Kim immigrated to the U.S. territory of Guam from South Korea in 1975, according to NBC. She later moved to Hawaii and eventually California to attend the University of Southern California. She owned or managed several businesses before making her way into the public sphere in 1990. Kim spent two decades working for outgoing GOP Rep. Ed Royce, first when he was a state senator and later in Congress. She ended her post with him as the director of community operations and Asian affairs.
She was then elected to the California Assembly in 2014, where she unseated an incumbent and became the first Korean-American woman to serve in the California House.
And that is key, her time in the assembly and the connection to the district as well. People know her, which she said was one of the things that could give her the edge in the race (via LA Times):
On the campaign trail, she says, she’s faced questions about the president — his tweets, his policies, his tone. Kim says that Trump’s rhetoric concerns her and that his disparaging remarks about immigrants and women can be frustrating.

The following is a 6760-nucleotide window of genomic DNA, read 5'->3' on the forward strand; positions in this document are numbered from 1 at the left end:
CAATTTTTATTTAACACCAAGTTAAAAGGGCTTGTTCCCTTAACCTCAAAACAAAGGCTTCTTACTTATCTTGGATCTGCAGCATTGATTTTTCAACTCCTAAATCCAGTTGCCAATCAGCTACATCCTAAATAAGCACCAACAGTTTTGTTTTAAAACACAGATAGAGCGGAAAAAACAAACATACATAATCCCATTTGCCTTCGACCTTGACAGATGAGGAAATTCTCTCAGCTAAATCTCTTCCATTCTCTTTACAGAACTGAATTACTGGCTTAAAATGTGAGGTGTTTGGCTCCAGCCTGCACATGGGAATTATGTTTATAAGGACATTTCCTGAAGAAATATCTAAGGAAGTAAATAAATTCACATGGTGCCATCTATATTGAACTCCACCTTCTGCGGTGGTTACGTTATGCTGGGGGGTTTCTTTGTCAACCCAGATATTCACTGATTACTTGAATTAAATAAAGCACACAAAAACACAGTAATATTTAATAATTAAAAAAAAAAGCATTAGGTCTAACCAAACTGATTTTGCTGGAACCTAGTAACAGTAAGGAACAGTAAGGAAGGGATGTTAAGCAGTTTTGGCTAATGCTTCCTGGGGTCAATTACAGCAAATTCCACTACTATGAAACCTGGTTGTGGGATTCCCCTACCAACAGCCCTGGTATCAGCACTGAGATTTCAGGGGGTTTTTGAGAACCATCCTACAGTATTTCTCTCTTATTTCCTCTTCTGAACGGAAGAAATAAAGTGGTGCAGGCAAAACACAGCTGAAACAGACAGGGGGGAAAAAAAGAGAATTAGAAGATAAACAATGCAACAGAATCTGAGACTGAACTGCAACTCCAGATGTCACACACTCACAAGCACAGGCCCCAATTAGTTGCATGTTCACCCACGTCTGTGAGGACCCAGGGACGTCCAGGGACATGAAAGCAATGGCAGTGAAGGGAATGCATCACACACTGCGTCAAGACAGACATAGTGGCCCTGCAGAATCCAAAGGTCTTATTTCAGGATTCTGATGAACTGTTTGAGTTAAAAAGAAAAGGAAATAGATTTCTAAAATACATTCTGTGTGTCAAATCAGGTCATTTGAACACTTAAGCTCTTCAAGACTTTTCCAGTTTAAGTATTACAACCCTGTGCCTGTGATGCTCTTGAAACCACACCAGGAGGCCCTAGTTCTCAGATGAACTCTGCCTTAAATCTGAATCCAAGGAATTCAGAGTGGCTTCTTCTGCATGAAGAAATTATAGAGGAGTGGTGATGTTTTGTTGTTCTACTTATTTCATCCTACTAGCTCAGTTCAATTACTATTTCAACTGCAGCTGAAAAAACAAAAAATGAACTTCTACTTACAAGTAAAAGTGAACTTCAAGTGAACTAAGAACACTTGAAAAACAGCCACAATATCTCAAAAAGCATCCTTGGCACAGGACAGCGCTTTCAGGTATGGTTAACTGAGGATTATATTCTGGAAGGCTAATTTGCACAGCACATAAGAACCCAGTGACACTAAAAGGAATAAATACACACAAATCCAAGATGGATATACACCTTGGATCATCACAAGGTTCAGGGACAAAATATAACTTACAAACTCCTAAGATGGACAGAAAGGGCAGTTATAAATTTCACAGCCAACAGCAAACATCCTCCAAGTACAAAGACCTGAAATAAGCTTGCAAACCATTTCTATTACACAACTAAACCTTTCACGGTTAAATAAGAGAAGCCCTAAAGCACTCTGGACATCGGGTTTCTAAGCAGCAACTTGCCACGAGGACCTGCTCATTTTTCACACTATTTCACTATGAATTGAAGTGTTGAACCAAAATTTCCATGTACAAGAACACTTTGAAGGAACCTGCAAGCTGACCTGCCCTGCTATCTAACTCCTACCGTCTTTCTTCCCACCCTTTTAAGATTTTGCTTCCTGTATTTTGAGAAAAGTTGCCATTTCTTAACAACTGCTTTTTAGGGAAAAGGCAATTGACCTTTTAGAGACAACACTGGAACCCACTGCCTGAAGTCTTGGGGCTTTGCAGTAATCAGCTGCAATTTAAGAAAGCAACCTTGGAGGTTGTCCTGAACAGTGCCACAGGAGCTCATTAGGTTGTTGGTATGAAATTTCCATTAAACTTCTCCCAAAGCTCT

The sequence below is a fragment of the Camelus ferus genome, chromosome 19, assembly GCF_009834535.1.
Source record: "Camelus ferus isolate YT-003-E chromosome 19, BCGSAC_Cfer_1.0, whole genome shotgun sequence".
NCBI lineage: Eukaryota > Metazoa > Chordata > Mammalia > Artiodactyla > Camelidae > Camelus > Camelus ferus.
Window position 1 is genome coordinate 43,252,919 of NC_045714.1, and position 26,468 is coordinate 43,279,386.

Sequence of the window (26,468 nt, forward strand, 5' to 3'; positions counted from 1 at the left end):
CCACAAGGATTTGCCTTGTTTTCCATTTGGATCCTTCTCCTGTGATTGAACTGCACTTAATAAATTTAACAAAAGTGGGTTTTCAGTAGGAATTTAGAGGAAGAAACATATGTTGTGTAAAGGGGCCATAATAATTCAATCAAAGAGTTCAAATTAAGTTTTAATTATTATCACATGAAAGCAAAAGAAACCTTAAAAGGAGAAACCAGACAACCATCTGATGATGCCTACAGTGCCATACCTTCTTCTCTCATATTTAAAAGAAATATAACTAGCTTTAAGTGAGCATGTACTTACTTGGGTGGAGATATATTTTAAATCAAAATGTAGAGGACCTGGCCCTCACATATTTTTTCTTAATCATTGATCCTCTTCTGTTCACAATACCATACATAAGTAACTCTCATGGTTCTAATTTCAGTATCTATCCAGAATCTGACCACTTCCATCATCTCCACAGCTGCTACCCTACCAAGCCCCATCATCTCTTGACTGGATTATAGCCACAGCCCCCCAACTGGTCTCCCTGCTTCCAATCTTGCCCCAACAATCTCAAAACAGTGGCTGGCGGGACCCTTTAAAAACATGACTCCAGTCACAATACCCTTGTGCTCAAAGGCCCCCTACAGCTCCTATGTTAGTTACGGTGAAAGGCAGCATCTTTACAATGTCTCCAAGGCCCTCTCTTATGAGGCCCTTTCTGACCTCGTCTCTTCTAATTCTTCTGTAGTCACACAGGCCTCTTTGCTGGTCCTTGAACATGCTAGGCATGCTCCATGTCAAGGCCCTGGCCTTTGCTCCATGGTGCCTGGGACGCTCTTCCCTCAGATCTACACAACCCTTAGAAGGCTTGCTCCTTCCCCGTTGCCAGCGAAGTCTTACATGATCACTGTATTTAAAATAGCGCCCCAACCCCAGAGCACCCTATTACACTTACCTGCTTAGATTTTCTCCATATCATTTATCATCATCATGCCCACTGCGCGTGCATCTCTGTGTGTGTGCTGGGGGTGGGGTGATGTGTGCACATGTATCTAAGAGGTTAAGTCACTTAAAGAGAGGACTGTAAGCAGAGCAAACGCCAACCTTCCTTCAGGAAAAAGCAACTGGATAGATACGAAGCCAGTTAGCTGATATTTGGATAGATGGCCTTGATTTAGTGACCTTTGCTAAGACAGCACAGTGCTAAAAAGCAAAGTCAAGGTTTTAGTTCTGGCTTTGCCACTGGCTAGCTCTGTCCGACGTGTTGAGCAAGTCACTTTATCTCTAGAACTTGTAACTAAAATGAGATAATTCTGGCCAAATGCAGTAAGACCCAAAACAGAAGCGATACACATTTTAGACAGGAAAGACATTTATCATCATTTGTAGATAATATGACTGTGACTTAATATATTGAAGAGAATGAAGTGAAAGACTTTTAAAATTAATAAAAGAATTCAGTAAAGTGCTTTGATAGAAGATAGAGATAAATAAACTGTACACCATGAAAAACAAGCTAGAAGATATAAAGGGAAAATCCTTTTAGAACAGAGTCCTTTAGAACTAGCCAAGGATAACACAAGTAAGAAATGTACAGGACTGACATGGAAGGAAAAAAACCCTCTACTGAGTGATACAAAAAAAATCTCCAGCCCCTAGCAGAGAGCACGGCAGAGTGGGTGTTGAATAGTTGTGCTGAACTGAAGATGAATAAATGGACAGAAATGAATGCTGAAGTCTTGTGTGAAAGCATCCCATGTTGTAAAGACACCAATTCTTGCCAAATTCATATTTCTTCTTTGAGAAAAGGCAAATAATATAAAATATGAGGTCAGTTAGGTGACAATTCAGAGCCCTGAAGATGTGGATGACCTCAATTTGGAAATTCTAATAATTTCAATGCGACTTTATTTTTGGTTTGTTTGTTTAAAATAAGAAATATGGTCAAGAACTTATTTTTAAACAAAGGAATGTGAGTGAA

“I try to tell them I’m not running to be his spokesperson or represent Donald Trump in the White House,” she says.
As she travels the region, Kim has tried to drive home two major points: that people living here know her, and that she understands their stories. She’s spent decades in the public arena, first as a longtime district staffer to Royce and then as a one-term state assemblywoman. She was once a TV talk show host on Korean-language television.
Kim speaks with a knowing ease about the sacrifices immigrants make for a shot at prosperity.
She often shares memories of interpreting for her parents and picking up cans and bottles on the beaches of Guam — a way station between Seoul and Hawaii, where her family later settled — to help raise money for their church.
“My personal experience of being an immigrant, having gone through what this diverse immigrant community has gone through, struggling,” Kim said. “Those are real life experiences that really helped me understand … the district.”
Kim, who owns a government affairs consulting business, moved to Southern California 37 years ago to attend USC. She lives in Fullerton with her husband, Charles; they have four adult children.
In an interview, Kim maintained that her party has not been captured by one man. “There is no party of Trump,” she said, banging her hand on a table. She’s running, she said, “because I’ve been here, I’ve been working here, I’ve raised my family here, I know the district…. I’m not running for the party of Trump.”